Friday, March 24, 2017

Parenting 101: Tweens

You know that saying 'Solutions appear when you start looking for answers'?

No really, do you? Because it's very possible that I just made it up. But I've decided it's true, so I'll take the credit if nobody else already has.

Anyway, we've been coasting along for awhile now with the usual arguments, homework, play, cuddles, fights, tantrums and laughter that sum up most families daily lives. It's been fine. (Apart from the boys fighting which is still driving me completely bonkers). I've been busy. They've been doing their thing. Hamster wheel, Life etc etc.

And then there came a moment last week when the wheels fell off and I realised that perhaps we weren't coasting after all. Perhaps there was a lot going on behind those gorgeous faces that I hadn't stopped long enough to find out about.

Which got me thinking.

Which got me looking.

And lo-and-behold - the answers started appearing.

Online friends shared articles that I previously would have skipped past, but this time took the time to read.

Andrea from Office Mum shared a post entitled The Dangers of the Good Child which pushed a hovering penny down, and helped me instigate a conversation with the eldest about how it was ok not to be perfect all the time. Sometimes we don't realise the pressure they are putting themselves under to help shield us from any more life stresses. But who doesn't need a good ol' tantrum every now and then. It's good to be given permission to have an off day.

Marianne from Mari's World shared a post called Not every child is an A grade student. Why we must not let B/C/D be shameful. Again, it tapped into beliefs and concerns I've been having. Comparison with classmates and siblings can lead to feelings of insecurity and worthlessness. We need to nurture their individual talents and not keep raising the bar for grades only. At the same time they need us to focus our attention on them when and where they need it most.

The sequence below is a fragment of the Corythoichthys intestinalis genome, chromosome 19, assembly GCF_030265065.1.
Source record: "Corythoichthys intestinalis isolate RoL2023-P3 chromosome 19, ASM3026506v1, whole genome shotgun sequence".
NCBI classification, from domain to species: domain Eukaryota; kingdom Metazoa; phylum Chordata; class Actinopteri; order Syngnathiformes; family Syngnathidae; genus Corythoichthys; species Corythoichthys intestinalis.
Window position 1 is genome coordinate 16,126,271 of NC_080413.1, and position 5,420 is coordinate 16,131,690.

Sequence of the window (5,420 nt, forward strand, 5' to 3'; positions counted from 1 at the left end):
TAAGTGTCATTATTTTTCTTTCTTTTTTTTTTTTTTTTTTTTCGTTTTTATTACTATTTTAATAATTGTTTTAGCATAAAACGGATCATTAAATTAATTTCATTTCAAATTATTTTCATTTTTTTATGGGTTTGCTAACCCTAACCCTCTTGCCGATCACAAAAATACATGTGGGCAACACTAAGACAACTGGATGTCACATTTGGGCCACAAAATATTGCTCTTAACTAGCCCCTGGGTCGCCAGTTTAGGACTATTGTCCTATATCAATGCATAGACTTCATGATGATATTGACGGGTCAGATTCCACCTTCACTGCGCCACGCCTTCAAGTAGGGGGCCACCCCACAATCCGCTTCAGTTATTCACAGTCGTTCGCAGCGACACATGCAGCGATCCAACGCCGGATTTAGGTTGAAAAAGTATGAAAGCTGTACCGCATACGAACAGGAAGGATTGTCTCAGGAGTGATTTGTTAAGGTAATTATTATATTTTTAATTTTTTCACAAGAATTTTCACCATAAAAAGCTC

Finally, Rachel from Well Worn Whisk shared a post Why I Stopped Punishing My Kids: Replacing Punishment with Connection. It's full of thought-provoking ideas and new ways to parent. 

I could have written this (but didn't):

"On the days when my kids are fighting and crying the most, I can almost always look in the mirror and realize I haven’t stopped and sat down and looked them in the face while they talk to me. I haven’t put my arm around them and sniffed their heads while they tell me their dream from the night before in every detail from start to finish. All day I’ve been saying, “Just a minute” or only half listening to what they’re saying while I’m checking Facebook, answering emails, or loading the dishwasher without even looking at them."

(The irony of reading this on Facebook while my kids got ready for school is not lost on me). 

In the midst of all these lightening bolts I suddenly realised that I now have not 1, not 2, but 3 tweens. Each of their needs are different, but at 8,10 and 12 they fit squarely in the tween bracket - that middle ground between young child and teen that throws up a whole heap of emotional wants and needs.

So I'm trying some new approaches. We're focusing on 3 family rules to start with: No shouting. No hitting. No punishments.

And one 'just for me' rule: Individual time with them each day - even if it's only 5 minutes.

I can already hear the laughter ricocheting around the ether of the internet. And yes, I may be back tomorrow to say it hasn't worked out. But we'll keep trying. And really that's what parenting is all about, isn't it? Coasting the good parts, hitting the bumps, looking for help, and then trying again, again.

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